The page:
Private Patios, A Valuable Hidden Heritage For Tourism Development In The City Of León, Nicaragua
Free (open access)
A. Gómez Sal, A. González García, C. Santovenia Pérez & P. Dávila Prado
In traditional Latin-American cities, patios – private urban green spaces – represent one of the most important urban green areas. Patios also contain some outstanding architectural and natural values and are important for human welfare. As they are private propriety, patios usually do not have a legal scheme of protection. In addition, there is a lack of scientific research, especially to document their importance from an ecological, cultural and historical point of view. This work analyzes the variety of patios in León (Nicaragua) with an emphasis on the naturalistic and landscape ecological components. The dual origin of León city – two explicit nuclei of colonial and indigenous origin – resulted in an array of patio models, useful to investigate their variability as well as their different functions. Some of the conservation problems affecting patios are fragmentation, the increase of paved surfaces and the loss of knowledge on plant uses and management patterns. An ordered tourism use is proposed as both a development and a conservation tool. This initiative is currently being developed through a cooperation project promoted by the León municipality. This includes a scientific study of the patio components and values, a multifunctional categorization of patios and the application of the results to sustainable development goals. The experience could be extended to other Hispanic style cities in Latin-America and many tropical cities worldwide. Keywords: urban ecology, urban greenspaces, patios, tropical cities, human induced diversity.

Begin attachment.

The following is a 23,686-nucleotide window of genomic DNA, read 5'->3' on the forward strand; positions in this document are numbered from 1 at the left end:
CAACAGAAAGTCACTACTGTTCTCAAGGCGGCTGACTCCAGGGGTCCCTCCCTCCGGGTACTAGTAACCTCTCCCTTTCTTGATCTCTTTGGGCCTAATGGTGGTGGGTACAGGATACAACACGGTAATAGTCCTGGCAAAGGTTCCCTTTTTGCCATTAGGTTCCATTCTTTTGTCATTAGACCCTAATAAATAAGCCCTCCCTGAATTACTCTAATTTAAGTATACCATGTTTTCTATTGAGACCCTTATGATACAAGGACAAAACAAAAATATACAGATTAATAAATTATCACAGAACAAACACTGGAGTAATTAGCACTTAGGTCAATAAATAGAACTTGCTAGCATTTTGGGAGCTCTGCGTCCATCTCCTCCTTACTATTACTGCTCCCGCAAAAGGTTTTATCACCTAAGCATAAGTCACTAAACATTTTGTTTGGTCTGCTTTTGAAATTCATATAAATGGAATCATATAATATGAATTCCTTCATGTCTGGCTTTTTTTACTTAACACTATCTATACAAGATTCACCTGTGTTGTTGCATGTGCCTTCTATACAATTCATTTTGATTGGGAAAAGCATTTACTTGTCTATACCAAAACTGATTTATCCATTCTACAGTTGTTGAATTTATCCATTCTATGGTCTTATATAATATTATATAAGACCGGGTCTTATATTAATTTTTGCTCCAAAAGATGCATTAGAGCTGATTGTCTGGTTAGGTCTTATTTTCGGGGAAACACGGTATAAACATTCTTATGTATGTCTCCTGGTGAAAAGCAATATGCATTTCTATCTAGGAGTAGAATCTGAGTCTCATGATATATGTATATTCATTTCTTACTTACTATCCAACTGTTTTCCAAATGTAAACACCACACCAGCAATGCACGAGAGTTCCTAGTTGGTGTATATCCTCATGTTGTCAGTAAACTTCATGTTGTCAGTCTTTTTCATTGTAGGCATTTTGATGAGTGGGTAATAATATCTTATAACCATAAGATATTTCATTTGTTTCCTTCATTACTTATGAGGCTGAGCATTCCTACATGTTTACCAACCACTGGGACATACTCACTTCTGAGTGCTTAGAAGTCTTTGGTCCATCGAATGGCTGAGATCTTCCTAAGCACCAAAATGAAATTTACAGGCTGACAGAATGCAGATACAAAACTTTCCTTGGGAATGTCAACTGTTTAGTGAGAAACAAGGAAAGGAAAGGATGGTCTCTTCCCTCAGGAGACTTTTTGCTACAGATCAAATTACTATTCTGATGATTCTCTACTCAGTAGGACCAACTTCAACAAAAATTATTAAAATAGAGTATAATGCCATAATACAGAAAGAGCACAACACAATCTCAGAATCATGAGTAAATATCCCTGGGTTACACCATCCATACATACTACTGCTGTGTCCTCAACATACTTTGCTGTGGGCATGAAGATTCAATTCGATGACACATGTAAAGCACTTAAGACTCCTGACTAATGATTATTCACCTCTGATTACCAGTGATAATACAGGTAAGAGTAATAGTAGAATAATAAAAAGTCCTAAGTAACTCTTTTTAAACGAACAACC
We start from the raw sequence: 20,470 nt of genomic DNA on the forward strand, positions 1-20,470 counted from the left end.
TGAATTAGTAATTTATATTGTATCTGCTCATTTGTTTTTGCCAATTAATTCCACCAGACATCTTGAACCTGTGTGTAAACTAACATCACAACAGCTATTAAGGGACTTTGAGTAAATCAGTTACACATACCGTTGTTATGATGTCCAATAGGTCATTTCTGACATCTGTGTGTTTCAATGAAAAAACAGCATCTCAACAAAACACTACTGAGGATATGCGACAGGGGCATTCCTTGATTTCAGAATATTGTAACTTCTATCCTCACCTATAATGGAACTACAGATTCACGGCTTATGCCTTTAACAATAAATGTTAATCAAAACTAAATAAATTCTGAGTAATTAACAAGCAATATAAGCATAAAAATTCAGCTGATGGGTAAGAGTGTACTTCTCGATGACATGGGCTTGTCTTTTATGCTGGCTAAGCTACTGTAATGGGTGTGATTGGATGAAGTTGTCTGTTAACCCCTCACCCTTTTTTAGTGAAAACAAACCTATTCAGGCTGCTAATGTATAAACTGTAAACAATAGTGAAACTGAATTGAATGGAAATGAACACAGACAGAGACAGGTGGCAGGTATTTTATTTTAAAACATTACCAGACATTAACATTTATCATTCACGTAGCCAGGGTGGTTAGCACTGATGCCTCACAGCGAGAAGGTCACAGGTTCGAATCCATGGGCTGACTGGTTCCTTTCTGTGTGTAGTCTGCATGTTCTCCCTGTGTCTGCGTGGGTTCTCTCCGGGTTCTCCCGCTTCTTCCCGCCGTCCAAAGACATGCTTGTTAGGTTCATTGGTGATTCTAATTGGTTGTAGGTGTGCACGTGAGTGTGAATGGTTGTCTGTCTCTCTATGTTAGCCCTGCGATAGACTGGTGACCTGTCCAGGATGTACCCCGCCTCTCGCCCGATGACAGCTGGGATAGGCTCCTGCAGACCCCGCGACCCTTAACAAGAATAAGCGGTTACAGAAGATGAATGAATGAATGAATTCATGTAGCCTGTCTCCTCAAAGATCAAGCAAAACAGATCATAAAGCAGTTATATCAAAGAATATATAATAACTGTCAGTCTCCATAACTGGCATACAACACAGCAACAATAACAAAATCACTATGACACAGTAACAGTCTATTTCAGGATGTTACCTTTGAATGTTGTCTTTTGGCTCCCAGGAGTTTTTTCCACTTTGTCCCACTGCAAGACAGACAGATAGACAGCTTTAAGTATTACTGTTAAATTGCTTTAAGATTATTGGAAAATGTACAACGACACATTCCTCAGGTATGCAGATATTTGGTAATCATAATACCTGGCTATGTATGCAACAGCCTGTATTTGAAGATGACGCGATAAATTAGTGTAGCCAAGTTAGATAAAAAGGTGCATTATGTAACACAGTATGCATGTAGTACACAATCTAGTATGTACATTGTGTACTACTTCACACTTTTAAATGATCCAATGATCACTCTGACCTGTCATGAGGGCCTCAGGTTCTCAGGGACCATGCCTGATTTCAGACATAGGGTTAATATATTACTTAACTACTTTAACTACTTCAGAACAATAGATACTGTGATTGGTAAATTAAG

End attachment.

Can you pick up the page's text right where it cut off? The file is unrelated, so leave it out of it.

urban ecology, urban greenspaces, patios, tropical cities, human induced diversity.